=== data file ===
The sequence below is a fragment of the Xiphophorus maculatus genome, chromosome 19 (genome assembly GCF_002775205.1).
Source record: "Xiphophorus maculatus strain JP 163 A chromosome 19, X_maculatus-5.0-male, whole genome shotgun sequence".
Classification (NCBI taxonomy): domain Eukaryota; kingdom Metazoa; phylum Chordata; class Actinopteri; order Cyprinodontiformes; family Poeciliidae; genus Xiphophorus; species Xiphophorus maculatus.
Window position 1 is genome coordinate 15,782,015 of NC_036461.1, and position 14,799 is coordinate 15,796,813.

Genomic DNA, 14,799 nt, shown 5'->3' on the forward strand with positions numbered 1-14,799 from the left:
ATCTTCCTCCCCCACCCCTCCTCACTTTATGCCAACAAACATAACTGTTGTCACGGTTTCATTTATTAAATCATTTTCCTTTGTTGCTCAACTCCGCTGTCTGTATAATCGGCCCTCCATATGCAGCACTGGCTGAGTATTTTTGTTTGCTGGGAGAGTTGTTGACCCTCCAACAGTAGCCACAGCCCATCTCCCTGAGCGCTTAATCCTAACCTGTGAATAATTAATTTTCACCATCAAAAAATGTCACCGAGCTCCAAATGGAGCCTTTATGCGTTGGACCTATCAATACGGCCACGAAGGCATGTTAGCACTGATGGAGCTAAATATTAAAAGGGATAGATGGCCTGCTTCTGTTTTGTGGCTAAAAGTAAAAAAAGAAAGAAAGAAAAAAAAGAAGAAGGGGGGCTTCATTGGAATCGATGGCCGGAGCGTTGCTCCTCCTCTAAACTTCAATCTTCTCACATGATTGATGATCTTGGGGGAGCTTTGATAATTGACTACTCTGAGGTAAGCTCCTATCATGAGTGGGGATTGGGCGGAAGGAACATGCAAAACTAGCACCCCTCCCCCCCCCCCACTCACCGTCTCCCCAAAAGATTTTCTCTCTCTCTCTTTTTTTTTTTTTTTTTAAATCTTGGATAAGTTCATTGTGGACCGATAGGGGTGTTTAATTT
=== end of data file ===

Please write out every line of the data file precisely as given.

The sequence below is a fragment of the Xiphophorus maculatus genome, chromosome 19 (genome assembly GCF_002775205.1).
Source record: "Xiphophorus maculatus strain JP 163 A chromosome 19, X_maculatus-5.0-male, whole genome shotgun sequence".
Classification (NCBI taxonomy): domain Eukaryota; kingdom Metazoa; phylum Chordata; class Actinopteri; order Cyprinodontiformes; family Poeciliidae; genus Xiphophorus; species Xiphophorus maculatus.
Window position 1 is genome coordinate 15,782,015 of NC_036461.1, and position 14,799 is coordinate 15,796,813.

Genomic DNA, 14,799 nt, shown 5'->3' on the forward strand with positions numbered 1-14,799 from the left:
ATCTTCCTCCCCCACCCCTCCTCACTTTATGCCAACAAACATAACTGTTGTCACGGTTTCATTTATTAAATCATTTTCCTTTGTTGCTCAACTCCGCTGTCTGTATAATCGGCCCTCCATATGCAGCACTGGCTGAGTATTTTTGTTTGCTGGGAGAGTTGTTGACCCTCCAACAGTAGCCACAGCCCATCTCCCTGAGCGCTTAATCCTAACCTGTGAATAATTAATTTTCACCATCAAAAAATGTCACCGAGCTCCAAATGGAGCCTTTATGCGTTGGACCTATCAATACGGCCACGAAGGCATGTTAGCACTGATGGAGCTAAATATTAAAAGGGATAGATGGCCTGCTTCTGTTTTGTGGCTAAAAGTAAAAAAAGAAAGAAAGAAAAAAAAGAAGAAGGGGGGCTTCATTGGAATCGATGGCCGGAGCGTTGCTCCTCCTCTAAACTTCAATCTTCTCACATGATTGATGATCTTGGGGGAGCTTTGATAATTGACTACTCTGAGGTAAGCTCCTATCATGAGTGGGGATTGGGCGGAAGGAACATGCAAAACTAGCACCCCTCCCCCCCCCCCACTCACCGTCTCCCCAAAAGATTTTCTCTCTCTCTCTTTTTTTTTTTTTTTTTAAATCTTGGATAAGTTCATTGTGGACCGATAGGGGTGTTTAATTT